Tap into musical basics
At St Ann's special school in Ealing for children with severe and profound and multiple learning difficulties the students and staff are making music. Seven young people and the same number of teachers and support assistants are ranged round a wooden board, called a resonance board, on the floor in the middle of the room. Individual students respond very differently to this situation. A girl bangs exuberantly with her palms on the board while making a loud, rhythmic whooping noise. A very shy boy taps it quietly with one finger. Some lie on the board to feel the vibrations.
The purpose of the music course, held one day a week for five weeks and attended by different sets of students, is to train the teachers in Soundabout techniques and the use of low-tech equipment such as the resonance board and drums. Some of the later sessions will be devoted to using Soundbeam, an ultrasonic beam that enables very disabled children to control music from a synthesiser or other piece of electronic equipment with, say, the nod of a head or movement of a finger.
Based at Ormerod school in Oxford, Soundabout is an independent charity working throughout the UK. It employs teachers to visit special schools and other special needs settings to give staff ideas for music-making.
"We take music back to its basics; any sound can be used and a sort of order is created," says Soundabout director, Ann Brown. "The point is to give access to music to people who can't access it in the usual way. Staff as well as children can be quite intimidated by music. We make it easy."
St Ann's pupils are aged 12 to 19. The school has put as many teachers and support assistants through the course as possible, says headteacher Marnie Hughes. "We hope it will have a major input into a lot of areas, including literacy, numeracy, communication, motor skills and PSHE as well as music. Staff will use the session to reach targets they have on their pupils' individual education plans."
The school's staff are expected to do more than just observe, says Soundabout teacher Sue Simmonds. They begin by trying out various sounds and rhythms, for example beating out their names softly or loudly with their fingers or with their whole hand, and then tapping out sentences such as "Lee is lying on the board"; "Rashda is kneeling". St Ann's staff contribute their own ideas for music-making and suggest how individual children can participate.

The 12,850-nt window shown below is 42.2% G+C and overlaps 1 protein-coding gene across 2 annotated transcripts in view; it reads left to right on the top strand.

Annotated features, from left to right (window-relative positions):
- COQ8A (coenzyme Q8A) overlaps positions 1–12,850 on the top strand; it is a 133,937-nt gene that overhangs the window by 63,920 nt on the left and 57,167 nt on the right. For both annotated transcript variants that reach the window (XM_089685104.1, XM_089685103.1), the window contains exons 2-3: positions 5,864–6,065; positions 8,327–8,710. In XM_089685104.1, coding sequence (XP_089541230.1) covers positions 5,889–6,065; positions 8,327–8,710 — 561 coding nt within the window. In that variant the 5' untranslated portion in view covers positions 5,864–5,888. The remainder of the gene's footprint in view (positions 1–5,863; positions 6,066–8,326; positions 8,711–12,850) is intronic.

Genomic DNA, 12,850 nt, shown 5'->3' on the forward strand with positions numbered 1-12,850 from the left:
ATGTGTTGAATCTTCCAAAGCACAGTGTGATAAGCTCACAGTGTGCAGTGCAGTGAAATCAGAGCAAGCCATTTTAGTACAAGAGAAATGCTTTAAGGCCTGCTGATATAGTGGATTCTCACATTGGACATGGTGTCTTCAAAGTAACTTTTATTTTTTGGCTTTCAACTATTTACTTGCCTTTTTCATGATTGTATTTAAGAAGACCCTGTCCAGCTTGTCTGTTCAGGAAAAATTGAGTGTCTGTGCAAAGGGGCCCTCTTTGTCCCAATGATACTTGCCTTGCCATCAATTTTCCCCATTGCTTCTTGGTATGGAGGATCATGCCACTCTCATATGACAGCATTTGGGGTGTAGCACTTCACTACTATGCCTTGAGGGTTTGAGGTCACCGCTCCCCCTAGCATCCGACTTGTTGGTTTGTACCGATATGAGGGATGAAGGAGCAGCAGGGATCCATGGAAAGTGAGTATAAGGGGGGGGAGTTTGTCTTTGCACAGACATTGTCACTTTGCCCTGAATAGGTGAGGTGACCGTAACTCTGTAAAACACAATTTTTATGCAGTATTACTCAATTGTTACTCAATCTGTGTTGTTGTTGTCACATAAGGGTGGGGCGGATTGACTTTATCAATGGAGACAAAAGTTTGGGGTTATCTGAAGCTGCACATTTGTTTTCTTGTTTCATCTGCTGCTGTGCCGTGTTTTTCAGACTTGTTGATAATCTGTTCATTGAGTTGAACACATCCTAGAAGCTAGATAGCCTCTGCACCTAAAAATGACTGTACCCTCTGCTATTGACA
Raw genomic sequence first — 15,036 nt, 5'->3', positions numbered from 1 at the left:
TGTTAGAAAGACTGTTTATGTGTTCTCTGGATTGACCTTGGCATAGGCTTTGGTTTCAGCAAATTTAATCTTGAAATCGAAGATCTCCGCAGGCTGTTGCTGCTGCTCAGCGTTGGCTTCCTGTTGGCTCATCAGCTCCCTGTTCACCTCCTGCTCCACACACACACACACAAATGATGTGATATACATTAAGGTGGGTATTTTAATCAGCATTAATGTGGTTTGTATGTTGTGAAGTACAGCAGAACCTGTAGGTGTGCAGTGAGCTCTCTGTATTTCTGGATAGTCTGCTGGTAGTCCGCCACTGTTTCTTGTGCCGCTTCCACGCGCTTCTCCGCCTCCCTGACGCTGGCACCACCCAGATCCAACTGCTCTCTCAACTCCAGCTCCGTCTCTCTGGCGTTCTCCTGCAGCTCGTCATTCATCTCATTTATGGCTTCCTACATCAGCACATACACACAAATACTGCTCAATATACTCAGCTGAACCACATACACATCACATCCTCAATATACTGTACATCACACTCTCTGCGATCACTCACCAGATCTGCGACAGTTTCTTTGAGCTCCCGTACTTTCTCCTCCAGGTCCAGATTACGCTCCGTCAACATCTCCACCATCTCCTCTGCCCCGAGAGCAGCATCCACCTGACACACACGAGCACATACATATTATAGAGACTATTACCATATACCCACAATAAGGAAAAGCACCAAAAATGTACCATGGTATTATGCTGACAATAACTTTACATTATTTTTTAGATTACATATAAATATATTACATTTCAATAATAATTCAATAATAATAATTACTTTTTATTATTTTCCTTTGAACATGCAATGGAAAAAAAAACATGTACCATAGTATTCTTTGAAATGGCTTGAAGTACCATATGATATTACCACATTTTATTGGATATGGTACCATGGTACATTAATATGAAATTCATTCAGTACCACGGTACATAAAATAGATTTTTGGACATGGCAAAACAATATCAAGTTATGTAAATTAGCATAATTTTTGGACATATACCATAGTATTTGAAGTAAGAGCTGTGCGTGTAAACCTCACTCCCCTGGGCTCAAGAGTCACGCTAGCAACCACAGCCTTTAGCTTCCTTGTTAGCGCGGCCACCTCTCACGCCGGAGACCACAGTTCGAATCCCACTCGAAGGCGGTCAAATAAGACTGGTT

Props include scarves that are placed over students' faces while Sue and other staff make noises, for example squeezing a wire sponge or banging on radiators; and drums with which the pupils beat out simple beats, sometimes clapping and drumming alternatively.
Sue Simmonds is careful to include everyone, encouraging one child to bang he drum with his feet as he cannot manage it with his arms. When the noise builds up, she introduces a quieter exercise: each child in turn is asked to create a sound that is copied by the rest: whether a small, timid tap on the board, or a banging accompanied by a full-throated whoop. She often uses the students' own sounds as a starting point.
"A most important aspect of Soundabout is the silences," she says, "which give you time to observe even the smallest input. During silences children often make a contribution like a squeak or a whoop. This can be picked up: it can stand alone, be repeated like dialogue, repeated as a group or put into a rhythm."
One session during the day is for children with profound and multiple learning difficulties. Four students all in wheelchairs are lowered on to the board or near it in hoists. Sue Simmonds starts drumming and calling out names in time to the rhythm. She then calls out names in turn, purposely missing out one pupil's name. They notice and wait expectantly to be included, which they are. Throughout the session students show enjoyment and more alertness than before; they are engaged.
The charity is expanding. "We aim to raise the profile of musical education, particularly in special needs," says Ann Brown. "Eventually we hope to set up regional offices, for example, in Wales and Devon, and to get into teacher training. The idea is that teachers will be trained in colleges and will know the techniques when they start teaching. We want to do ourselves out of a job."
* Soundabout will be holding a conference, "Once Upon a Sound" on May 3 at the Cricket Road Centre in Oxford, focusing on Soundabout techniques. Telfax: 01865 744175.E-Mail: firstname.lastname@example.org
Name pattern: tapclap to the rhythm of a child's name
Whose name is this?: repeat rhythm of names without voice
Tambourine wriggle: all hold hands; staff member shakes tambourine; says start, stop, wait, start, etc, until children get the idea. Everyone wriggles when he or she plays. Long silent pauses between each wriggle heighten listening powers and anticipation
Hide and find: tap and hum a tune such as "Drunken Sailor"; cover all the children on the board with fabric; raise and lower the fabric on "up she rises"
Getting faster: everyone drums on the resonance board and chants "getting faster". Drum faster and faster and stop suddenly
Quietly: tap and chant quietly in three-time very softly. Similar exercises can be done with "loudly"; "quickly" and "slowly"
Swing updown: hold child's hands or legs and swing updown. The aim is to enable the child to experience physically "up-ness" and "down-ness". You can also go round and round, and introduce different pitches - high sound for up and low for down.